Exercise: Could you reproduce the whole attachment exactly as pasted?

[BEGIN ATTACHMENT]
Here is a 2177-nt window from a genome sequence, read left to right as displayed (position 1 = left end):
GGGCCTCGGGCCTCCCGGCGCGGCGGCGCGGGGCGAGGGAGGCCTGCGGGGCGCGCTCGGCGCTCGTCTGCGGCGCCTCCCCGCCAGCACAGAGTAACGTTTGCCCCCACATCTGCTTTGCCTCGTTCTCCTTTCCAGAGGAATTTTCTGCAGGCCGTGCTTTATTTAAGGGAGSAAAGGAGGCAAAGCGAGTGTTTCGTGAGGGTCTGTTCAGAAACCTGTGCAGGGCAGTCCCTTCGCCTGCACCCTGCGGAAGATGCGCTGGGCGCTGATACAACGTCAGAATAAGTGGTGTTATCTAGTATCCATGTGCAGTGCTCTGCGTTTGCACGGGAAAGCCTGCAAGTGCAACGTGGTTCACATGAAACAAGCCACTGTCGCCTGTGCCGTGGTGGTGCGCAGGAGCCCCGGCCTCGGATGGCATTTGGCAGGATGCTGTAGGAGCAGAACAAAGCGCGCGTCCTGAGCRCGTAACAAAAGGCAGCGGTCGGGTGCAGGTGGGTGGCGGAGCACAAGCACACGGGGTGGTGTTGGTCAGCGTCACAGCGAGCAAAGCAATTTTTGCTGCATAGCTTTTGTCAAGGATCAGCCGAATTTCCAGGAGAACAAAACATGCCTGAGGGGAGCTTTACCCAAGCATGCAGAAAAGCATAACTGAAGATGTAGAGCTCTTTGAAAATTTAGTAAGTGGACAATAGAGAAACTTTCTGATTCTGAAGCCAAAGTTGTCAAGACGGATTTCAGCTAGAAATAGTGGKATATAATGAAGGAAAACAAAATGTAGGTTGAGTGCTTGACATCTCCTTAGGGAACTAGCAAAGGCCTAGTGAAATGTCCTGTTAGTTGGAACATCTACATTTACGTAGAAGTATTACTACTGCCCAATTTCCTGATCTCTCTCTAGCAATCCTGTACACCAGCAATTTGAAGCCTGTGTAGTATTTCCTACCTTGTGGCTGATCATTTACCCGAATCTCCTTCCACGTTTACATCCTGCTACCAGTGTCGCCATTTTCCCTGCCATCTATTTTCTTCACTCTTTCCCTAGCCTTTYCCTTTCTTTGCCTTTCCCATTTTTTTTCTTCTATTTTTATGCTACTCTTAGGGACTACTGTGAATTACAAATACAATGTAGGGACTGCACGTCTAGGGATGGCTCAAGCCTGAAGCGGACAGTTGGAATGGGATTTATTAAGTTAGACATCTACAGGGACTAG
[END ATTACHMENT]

Here is a 2177-nt window from a genome sequence, read left to right as displayed (position 1 = left end):
GGGCCTCGGGCCTCCCGGCGCGGCGGCGCGGGGCGAGGGAGGCCTGCGGGGCGCGCTCGGCGCTCGTCTGCGGCGCCTCCCCGCCAGCACAGAGTAACGTTTGCCCCCACATCTGCTTTGCCTCGTTCTCCTTTCCAGAGGAATTTTCTGCAGGCCGTGCTTTATTTAAGGGAGSAAAGGAGGCAAAGCGAGTGTTTCGTGAGGGTCTGTTCAGAAACCTGTGCAGGGCAGTCCCTTCGCCTGCACCCTGCGGAAGATGCGCTGGGCGCTGATACAACGTCAGAATAAGTGGTGTTATCTAGTATCCATGTGCAGTGCTCTGCGTTTGCACGGGAAAGCCTGCAAGTGCAACGTGGTTCACATGAAACAAGCCACTGTCGCCTGTGCCGTGGTGGTGCGCAGGAGCCCCGGCCTCGGATGGCATTTGGCAGGATGCTGTAGGAGCAGAACAAAGCGCGCGTCCTGAGCRCGTAACAAAAGGCAGCGGTCGGGTGCAGGTGGGTGGCGGAGCACAAGCACACGGGGTGGTGTTGGTCAGCGTCACAGCGAGCAAAGCAATTTTTGCTGCATAGCTTTTGTCAAGGATCAGCCGAATTTCCAGGAGAACAAAACATGCCTGAGGGGAGCTTTACCCAAGCATGCAGAAAAGCATAACTGAAGATGTAGAGCTCTTTGAAAATTTAGTAAGTGGACAATAGAGAAACTTTCTGATTCTGAAGCCAAAGTTGTCAAGACGGATTTCAGCTAGAAATAGTGGKATATAATGAAGGAAAACAAAATGTAGGTTGAGTGCTTGACATCTCCTTAGGGAACTAGCAAAGGCCTAGTGAAATGTCCTGTTAGTTGGAACATCTACATTTACGTAGAAGTATTACTACTGCCCAATTTCCTGATCTCTCTCTAGCAATCCTGTACACCAGCAATTTGAAGCCTGTGTAGTATTTCCTACCTTGTGGCTGATCATTTACCCGAATCTCCTTCCACGTTTACATCCTGCTACCAGTGTCGCCATTTTCCCTGCCATCTATTTTCTTCACTCTTTCCCTAGCCTTTYCCTTTCTTTGCCTTTCCCATTTTTTTTCTTCTATTTTTATGCTACTCTTAGGGACTACTGTGAATTACAAATACAATGTAGGGACTGCACGTCTAGGGATGGCTCAAGCCTGAAGCGGACAGTTGGAATGGGATTTATTAAGTTAGACATCTACAGGGACTAG